Acts 7:9

ESV “And the patriarchs, jealous of Joseph, sold him into Egypt; but God was with him
NIV Because the patriarchs were jealous of Joseph, they sold him as a slave into Egypt. But God was with him
NASB The patriarchs became jealous of Joseph and sold him into Egypt. Yet God was with him,
CSB "The patriarchs became jealous of Joseph and sold him into Egypt, but God was with him
NLT These patriarchs were jealous of their brother Joseph, and they sold him to be a slave in Egypt. But God was with him
KJV And the patriarchs, moved with envy, sold Joseph into Egypt: but God was with him,

What does Acts 7:9 mean?

Stephen is a "Hellenist," someone who is highly influenced by Greek culture. It's likely he was at the synagogue of the Freedmen (Acts 6:9) because he is not from Judea and he can reach Greek-speaking Jews there with the good news about Jesus. Even for Jews who lived throughout the Roman Empire, Judea, Jerusalem, and the temple are very important. They are the center of their identity as Jews. Stephen probably found Christ because he made the voyage to Jerusalem to worship at the temple.

So, Stephen understands his accusers' veneration of the temple. He values the temple, and he still identifies as a Jew. He would never blaspheme the temple, as his accusers have claimed. But he more fully understands that following God is more about faith than place. And of all the patriarchs, it was Joseph who exemplified faith in God despite situation or location.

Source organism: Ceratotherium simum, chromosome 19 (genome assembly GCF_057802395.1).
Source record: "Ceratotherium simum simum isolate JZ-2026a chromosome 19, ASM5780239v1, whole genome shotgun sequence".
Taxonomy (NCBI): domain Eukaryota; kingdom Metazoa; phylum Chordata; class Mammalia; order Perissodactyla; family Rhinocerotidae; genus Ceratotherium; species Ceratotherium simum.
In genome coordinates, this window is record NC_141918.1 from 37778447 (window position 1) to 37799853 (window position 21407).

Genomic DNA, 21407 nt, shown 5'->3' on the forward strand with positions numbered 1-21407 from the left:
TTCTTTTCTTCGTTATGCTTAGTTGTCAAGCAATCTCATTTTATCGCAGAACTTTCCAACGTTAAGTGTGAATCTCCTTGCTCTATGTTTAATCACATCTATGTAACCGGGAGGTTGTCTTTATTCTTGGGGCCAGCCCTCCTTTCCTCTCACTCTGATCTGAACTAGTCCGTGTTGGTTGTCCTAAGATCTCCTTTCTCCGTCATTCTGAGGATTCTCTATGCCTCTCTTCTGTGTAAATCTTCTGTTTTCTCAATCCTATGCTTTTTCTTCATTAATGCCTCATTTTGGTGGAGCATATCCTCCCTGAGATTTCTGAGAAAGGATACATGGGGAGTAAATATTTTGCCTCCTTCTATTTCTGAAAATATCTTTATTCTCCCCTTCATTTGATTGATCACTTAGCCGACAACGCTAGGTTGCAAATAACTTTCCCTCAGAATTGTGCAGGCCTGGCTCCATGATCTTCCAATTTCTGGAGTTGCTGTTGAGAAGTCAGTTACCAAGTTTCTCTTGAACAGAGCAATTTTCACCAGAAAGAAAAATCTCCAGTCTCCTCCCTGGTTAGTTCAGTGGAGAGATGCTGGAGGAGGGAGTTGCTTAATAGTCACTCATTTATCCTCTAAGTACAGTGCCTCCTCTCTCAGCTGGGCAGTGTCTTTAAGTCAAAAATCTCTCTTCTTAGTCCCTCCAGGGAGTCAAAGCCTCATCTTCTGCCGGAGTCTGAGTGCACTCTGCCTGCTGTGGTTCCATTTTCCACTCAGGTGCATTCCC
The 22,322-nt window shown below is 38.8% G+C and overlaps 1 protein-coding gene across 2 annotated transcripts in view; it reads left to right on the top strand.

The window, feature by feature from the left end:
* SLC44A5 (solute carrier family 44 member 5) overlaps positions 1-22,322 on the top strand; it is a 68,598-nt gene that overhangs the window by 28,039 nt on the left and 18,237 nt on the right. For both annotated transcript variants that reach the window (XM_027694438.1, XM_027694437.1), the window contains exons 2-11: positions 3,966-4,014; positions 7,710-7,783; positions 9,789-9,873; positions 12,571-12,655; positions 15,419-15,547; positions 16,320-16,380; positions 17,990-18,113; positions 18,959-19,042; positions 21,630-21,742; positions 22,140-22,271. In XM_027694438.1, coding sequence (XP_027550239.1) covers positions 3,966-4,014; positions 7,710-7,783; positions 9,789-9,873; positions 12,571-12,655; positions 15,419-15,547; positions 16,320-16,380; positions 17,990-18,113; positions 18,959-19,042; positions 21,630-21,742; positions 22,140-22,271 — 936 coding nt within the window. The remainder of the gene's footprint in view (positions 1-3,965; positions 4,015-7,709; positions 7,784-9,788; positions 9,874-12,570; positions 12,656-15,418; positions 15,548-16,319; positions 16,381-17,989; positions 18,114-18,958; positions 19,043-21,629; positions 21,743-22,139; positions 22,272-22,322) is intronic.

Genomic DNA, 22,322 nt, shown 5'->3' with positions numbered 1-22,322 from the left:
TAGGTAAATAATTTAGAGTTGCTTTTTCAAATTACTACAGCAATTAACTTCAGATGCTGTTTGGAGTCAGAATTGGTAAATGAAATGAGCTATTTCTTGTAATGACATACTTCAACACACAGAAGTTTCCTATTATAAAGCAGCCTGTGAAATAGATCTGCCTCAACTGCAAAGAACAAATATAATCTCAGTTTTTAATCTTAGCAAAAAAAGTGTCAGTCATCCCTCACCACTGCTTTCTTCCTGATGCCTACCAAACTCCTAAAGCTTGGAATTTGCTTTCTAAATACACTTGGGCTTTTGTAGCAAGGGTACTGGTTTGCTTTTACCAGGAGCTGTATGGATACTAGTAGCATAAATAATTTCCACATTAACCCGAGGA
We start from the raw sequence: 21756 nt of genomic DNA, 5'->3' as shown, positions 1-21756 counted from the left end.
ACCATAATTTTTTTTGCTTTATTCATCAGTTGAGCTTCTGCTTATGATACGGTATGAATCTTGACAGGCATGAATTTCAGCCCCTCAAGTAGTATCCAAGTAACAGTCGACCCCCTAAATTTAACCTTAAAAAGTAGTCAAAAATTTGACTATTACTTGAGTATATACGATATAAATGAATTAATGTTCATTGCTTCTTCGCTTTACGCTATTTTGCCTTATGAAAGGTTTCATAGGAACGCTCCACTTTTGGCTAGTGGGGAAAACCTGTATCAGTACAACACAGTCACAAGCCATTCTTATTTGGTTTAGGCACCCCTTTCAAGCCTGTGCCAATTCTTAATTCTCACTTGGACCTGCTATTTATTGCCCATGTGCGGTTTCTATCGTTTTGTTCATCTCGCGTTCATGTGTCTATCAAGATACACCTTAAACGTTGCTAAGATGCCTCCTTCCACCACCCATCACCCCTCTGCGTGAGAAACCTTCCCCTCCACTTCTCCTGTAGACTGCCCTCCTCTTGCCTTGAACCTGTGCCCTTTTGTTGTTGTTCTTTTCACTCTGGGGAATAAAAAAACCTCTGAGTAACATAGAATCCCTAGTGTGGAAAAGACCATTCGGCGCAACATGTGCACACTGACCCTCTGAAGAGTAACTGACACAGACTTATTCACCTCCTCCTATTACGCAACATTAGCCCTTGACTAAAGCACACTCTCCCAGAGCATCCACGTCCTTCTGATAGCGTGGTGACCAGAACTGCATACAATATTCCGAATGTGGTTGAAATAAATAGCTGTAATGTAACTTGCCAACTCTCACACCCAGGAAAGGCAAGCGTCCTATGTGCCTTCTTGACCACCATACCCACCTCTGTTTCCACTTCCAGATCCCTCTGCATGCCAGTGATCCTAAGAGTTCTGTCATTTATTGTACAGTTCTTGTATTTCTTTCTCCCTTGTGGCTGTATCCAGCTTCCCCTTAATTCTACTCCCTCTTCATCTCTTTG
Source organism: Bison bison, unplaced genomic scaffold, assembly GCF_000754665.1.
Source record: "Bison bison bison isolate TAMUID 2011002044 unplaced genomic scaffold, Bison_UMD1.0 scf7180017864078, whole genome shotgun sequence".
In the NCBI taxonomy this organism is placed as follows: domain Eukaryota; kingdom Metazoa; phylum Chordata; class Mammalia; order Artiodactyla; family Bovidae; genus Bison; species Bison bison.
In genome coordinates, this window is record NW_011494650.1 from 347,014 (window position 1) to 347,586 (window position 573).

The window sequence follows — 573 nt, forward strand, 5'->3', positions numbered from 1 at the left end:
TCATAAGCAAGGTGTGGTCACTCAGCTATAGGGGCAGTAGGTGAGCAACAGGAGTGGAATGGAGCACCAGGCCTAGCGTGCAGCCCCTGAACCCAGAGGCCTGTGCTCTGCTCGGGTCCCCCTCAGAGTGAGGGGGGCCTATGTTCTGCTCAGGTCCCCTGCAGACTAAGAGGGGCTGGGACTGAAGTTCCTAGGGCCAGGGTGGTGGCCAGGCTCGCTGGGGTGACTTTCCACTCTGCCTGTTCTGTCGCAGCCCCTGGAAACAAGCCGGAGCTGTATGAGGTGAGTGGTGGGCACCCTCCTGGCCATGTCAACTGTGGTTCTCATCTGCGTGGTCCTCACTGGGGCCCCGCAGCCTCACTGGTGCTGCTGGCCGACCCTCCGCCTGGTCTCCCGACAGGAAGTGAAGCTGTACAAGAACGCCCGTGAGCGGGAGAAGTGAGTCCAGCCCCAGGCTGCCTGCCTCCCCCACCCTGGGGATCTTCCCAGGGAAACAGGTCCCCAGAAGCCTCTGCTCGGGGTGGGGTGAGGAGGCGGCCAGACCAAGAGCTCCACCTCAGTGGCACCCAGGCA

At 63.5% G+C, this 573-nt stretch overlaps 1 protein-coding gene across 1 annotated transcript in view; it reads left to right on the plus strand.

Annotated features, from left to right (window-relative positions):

The "patriarchs," here, aren't Abraham, Isaac, and Jacob, rather this refers to Jacob's sons. Specifically, those sons born before Joseph, so not including Benjamin or Joseph's two sons whom Jacob adopted: Manasseh and Ephraim. Joseph's older brothers, jealous of Jacob's regard toward him, sold him to slave traders and told Jacob a wild animal had killed him. The slavers sold him to a nobleman in Egypt. Despite Joseph's time in slavery and then prison in Egypt, God was with him. God blessed Joseph with training, wisdom, and positions of power and responsibility. While Jacob mourned, Joseph's brothers had no idea God would use their sin to rescue them and the surrounding nations from famine. This part of their story is in Genesis 37.
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